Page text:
Since then they’ve confirmed to Lewis via email that patient information is communicated by an older pager system that is slowly being replaced. They wrote that there’s no indication one’s information has been compromised or misused adding they are taking this seriously, working on ways to reduce the threat and exploring how they can encrypt their information.
When contacted by Attention Control, VCH responded with an email, saying in part: “Vancouver Coastal Health has clear privacy protocols to protect patient information and we take breaches of privacy extremely seriously. We have no information to suggest private patient information has been breached or used in any malicious way. Vancouver Coastal Health is constantly looking for better ways to protect patient information. Those measures will improve with new technology.”
For Lewis, the response has been slow and frustrating. “The public have a right to know that their data is being breached,” she says.
'The time has come' for public bodies to report data breaches
B.C.’s Information and Privacy Commissioner Michael McEvoy believes there should be mandatory reporting requirements for government bodies as they hold some of our most sensitive data. But not all public bodies have to notify individuals and the privacy commissioner if there is a data breach.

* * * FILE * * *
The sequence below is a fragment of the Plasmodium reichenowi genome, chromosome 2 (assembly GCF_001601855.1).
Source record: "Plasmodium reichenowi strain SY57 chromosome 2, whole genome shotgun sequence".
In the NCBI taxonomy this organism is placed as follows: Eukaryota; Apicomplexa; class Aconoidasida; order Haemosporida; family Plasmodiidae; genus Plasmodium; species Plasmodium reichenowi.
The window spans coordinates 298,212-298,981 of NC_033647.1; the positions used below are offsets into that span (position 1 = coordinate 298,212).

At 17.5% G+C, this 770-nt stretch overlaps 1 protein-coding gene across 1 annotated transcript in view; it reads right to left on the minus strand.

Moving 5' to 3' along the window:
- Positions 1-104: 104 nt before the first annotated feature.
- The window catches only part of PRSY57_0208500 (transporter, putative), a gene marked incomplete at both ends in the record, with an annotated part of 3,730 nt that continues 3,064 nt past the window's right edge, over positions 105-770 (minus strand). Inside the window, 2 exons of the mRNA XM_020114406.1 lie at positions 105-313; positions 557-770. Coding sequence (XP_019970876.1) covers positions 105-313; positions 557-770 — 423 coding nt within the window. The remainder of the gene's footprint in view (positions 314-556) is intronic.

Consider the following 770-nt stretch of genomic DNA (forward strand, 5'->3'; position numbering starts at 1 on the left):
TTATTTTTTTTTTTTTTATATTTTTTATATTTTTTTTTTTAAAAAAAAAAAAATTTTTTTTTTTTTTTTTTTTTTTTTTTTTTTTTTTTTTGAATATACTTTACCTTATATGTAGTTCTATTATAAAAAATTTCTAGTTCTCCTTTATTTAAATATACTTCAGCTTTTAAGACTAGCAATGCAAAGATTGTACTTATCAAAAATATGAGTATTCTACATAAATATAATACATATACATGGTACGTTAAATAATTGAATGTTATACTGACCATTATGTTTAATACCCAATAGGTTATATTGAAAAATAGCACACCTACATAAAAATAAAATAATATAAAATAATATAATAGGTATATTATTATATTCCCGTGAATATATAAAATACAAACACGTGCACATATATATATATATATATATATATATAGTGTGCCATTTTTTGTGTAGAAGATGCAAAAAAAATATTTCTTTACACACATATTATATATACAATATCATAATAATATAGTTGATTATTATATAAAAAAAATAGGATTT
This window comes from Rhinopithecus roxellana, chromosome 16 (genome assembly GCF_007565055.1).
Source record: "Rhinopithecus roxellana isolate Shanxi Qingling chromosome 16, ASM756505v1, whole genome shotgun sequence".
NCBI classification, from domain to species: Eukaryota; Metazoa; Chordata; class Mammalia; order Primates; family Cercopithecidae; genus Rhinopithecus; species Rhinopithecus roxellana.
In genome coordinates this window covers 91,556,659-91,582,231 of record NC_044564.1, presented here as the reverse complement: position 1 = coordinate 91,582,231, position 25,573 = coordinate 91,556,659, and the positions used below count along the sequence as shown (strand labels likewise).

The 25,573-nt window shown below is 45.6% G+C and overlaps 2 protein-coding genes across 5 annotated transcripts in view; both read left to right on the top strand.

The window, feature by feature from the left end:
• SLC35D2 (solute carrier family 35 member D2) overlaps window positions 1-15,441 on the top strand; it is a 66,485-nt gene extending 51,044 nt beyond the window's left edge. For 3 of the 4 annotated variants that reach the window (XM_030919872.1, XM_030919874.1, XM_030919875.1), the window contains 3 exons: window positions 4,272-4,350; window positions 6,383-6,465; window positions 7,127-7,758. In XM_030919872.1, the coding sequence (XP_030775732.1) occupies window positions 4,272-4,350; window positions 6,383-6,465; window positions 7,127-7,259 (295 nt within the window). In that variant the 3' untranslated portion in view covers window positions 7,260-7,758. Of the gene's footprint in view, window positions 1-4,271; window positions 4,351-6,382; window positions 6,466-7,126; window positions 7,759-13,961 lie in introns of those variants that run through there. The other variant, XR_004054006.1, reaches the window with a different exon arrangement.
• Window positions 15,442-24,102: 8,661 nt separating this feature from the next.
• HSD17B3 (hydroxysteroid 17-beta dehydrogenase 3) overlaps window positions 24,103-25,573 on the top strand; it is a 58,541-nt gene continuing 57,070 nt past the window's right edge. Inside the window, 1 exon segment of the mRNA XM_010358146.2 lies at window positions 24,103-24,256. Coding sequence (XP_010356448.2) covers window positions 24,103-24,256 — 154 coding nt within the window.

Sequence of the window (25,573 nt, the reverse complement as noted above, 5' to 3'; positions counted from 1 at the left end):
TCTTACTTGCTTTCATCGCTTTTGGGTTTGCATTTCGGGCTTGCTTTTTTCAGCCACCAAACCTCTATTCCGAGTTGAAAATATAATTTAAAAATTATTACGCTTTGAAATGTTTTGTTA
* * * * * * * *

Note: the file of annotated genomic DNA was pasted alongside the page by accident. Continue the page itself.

In the federal public sector, there is a requirement for all federal government institutions to notify affected individuals if there are certain breaches of personal information.
But whether or not provincial public bodies are required to notify individuals or report a breach to a privacy office varies between each province and territory. Reporting and notification depends on whether or not there are specific regulations around health data and the risk of harm from the breach.
Mandatory breach notification exists in most states in the U.S. and in Europe, says McEvoy, but in “Canada it's very patchwork and so that's not acceptable.”
In B.C., Quebec, and Manitoba, there aren’t any privacy laws requiring public bodies to report a data breach, health or otherwise.
“Most importantly, the public expects that if something goes very wrong with their data, that's held by government or a business that they are customers of, that they're going to be told,” says McEvoy.
Lewis has now taken her concerns about Vancouver health patient data directly to McEvoy’s office, which confirms it is aware of the issue and is looking into it. But he says data breach reporting from public bodies should be made mandatory.
“This is an issue that we've looked at, but really the time has come where there should be a legal obligation, to report and should not depend on whether or not the health authority believes it's something that [they] should come to our office with.”
“Attention Control with Kevin Newman” is a new podcast from Antica Productions, and will be investigating the intersection of data, technology, and democracy during the federal election campaign. Every week during the campaign, the show will bring listeners data-driven investigations that will help separate fact from fiction, as well as timely, in-depth interviews with insiders from the tech industry and their critics.